The role of cognitive and socio-cognitive conflict in learning to reason

Mind and Society 7 (1):1-19 (2007)
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Abstract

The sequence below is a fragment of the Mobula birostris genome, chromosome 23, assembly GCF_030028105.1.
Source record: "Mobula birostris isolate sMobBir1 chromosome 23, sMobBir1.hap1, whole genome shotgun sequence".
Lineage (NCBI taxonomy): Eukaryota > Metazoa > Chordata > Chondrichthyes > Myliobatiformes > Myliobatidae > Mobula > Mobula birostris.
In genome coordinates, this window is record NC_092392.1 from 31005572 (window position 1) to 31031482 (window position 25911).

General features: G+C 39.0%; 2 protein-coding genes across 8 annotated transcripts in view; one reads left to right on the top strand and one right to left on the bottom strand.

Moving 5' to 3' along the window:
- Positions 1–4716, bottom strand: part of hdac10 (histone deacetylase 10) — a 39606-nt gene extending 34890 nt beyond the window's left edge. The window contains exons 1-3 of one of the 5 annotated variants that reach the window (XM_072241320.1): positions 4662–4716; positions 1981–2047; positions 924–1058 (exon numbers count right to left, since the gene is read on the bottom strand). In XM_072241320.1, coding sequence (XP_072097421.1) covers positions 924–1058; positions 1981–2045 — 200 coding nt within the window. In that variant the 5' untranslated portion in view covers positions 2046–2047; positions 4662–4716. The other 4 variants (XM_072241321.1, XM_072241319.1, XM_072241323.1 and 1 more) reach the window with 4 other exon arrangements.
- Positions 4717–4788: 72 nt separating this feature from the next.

The mental model theory claims that the ability to falsify is at the core of human rationality. We assume that cognitive conflicts (CCs) and socio-cognitive conflicts (SCCs) induce falsification, and thus improve syllogistic reasoning performance. Our first study assesses adults’ ability to reason in two different conditions in a single experimental session. In both conditions the participants are presented with conclusions alternative to their own. In the CC condition they are told that these conclusions are casual, in the SCC condition they are told they have been produced by another individual. The second study is analogous to the first, with the exception that the participants deal with the two conditions in two different experimental sessions. The overall results reveal that falsification is enhanced by conflicts experienced at the cognitive level. The results also reveal that learning to reason occurs in adults, when tested in two distinct experimental periods.

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